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Anayo Nwosu Series: Blood money and Nnewi rich man


BACKGROUND: Nnewi, more than any other town in Nigeria has the most number of millionaires per 10 family units. From time immemorial, Nnewi boys become rich so early in life to the bewilderment of natives of other towns and tribes.

In ignorance of what drives an Nnewi man, outsiders ascribe this phenomenon as “Ọgwụ Ego” or “Ego Ọbala” meaning “blood money”.

From the foundation of the town, murder or ritual killing known as igbu ọchụ is treated as a horrendous abomination.

When an Nnewi man, no matter his standing, is suspected of wilfully killing a fellow human being, he is expected to run away from the town and shall never be allowed to return until after 7 years.

It is called “ịgba ọsọ ọchụ”. This also applies to killings resulting from fights, provocation or even a murder of someone caught atop of the killer’s wife.

If any person is suspected of using juju to kill someone for ritual purposes, the following procedure is followed:

1. The person is formally confronted with his offence,
2. If he admits, then he is chased out of the town after being stripped naked and taken around the main markets of his village.
3. The funeral rites especially the release of canon shots are performed and the offender is said to have been sent off to the land of the dead while alive, an act known as “ịkwa mmadụ na ndụ”. He will never enter Nnewi town again. The offenders usually die thereafter or become hardened criminals in another town.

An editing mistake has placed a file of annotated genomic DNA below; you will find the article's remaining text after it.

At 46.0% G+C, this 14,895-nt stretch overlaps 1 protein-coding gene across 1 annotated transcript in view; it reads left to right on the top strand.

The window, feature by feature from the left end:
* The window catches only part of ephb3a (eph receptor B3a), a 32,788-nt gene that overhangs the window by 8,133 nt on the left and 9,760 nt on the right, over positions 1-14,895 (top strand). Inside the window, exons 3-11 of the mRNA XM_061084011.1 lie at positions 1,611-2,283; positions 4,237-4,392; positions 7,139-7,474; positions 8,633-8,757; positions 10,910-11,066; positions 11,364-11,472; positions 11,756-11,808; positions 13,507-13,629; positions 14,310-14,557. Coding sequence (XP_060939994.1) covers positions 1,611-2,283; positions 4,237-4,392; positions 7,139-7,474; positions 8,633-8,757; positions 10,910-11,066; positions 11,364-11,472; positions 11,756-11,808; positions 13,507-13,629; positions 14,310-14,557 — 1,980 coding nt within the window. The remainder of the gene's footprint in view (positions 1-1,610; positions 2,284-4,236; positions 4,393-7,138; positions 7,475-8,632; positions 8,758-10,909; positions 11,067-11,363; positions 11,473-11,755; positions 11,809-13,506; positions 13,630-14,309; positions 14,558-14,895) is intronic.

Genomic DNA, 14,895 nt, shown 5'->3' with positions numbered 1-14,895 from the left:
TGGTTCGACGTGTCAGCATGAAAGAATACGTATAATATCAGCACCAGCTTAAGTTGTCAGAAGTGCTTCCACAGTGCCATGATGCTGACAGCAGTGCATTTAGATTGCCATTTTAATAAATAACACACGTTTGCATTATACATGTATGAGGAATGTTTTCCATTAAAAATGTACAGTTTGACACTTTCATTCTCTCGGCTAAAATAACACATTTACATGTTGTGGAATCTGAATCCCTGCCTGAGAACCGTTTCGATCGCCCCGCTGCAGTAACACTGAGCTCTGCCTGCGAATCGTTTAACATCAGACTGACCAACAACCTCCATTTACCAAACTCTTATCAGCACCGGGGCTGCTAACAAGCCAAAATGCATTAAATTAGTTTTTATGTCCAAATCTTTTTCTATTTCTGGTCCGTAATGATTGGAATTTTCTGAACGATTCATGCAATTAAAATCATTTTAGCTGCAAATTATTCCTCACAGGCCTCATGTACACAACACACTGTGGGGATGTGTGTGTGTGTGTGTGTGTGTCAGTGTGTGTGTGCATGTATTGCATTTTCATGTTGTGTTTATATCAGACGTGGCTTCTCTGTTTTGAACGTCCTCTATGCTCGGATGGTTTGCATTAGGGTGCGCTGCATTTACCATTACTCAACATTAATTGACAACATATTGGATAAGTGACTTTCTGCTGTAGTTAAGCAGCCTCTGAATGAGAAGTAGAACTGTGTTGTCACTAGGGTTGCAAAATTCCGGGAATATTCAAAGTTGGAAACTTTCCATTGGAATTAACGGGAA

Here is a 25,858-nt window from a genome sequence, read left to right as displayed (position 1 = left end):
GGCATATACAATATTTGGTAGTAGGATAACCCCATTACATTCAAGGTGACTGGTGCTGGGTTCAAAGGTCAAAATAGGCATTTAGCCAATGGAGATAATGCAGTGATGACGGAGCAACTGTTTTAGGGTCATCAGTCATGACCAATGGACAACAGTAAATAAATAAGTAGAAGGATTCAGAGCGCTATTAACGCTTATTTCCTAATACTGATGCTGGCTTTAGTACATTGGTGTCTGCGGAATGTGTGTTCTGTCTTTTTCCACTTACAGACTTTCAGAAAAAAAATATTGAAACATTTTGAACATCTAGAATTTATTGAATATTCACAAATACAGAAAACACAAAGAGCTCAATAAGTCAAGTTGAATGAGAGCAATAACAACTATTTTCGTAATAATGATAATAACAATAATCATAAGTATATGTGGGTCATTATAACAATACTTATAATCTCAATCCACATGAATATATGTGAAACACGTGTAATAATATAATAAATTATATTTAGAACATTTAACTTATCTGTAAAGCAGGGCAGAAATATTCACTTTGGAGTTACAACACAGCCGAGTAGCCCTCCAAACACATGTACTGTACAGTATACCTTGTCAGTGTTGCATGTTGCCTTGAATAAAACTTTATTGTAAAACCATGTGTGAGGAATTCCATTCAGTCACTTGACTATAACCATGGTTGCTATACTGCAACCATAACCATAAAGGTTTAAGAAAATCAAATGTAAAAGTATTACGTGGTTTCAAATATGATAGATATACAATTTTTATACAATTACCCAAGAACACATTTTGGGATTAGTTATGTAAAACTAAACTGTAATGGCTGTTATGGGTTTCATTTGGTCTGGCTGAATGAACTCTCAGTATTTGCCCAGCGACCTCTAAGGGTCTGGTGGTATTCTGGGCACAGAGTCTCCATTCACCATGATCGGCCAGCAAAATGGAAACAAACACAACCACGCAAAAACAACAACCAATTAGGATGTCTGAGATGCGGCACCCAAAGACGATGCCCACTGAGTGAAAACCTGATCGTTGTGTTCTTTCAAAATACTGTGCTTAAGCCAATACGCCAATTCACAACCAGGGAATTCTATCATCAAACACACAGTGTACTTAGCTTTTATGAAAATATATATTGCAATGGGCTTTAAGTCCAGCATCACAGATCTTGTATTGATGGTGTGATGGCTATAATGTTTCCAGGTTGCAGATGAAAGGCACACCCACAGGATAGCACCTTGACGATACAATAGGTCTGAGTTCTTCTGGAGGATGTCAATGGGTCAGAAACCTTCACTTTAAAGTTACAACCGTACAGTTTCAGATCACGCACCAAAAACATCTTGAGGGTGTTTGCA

4. Should the accused denies the offence, he is taken to a seer or diviner who will either indict or exonerate him. If he is indicted, he will never get home. His house will be set ablaze by the youths and he will be taken round the town naked and be driven out of the town after his funeral has been conducted while he is alive.
5. Alternatively, the accused is asked to swear by a powerful deity. He must choose between swearing by Ogwugwu or by Udo. The guilty must die after four market days otherwise the accused is adjudged innocent.

Killing a human being for riches is alien to Nnewi. In fact, people openly ask rich men to account for the sources of their wealth before such men are allowed to execute any public project.


I am an Nnewi prince. I was born in Nnewi and I never left Nnewi until after my Master’s Degree. I went to primary school and secondary school in my village and would always return home during holidays while in the university. I have not applied for and neither has any member of my nuclear family applied or received citizenship of another country. My parents and their own parents hailed from Nnewi hence I am an Original Onye Nnewi (OON).


I have tried to highlight below, some of the inherent factors that drive a typical Nnewi man.

1. Lack of Enough Fertile Soil

Nnewi has no alluvial soil for bumper harvest of agricultural products. Most agricultural endeavours in Nnewi are at the subsistence level. There are pockets of animal husbandry but not big enough to make one so wealthy hence anyone desirous of wealth has to be innovative.

Also, because necessity is the mother of invention, our people took to trade and have inculcated the acts of trading in the sub-consciousness of their children. It is now etched in the DNA of every child born of Nnewi parents.

An Nnewi man can sell a repackaged devil to an unwary pastor. He can also trade with and make profit from the meanest of the tribes.

2.Skewed Inheritance Sharing Formula in Favour of The First Son

Any Nnewi male child knows that the first son practically inherits the father’s wealth. Other children get a small fraction of the share of first son; that is, if their father shared his wealth before dying, otherwise everybody is at the mercy of the first son.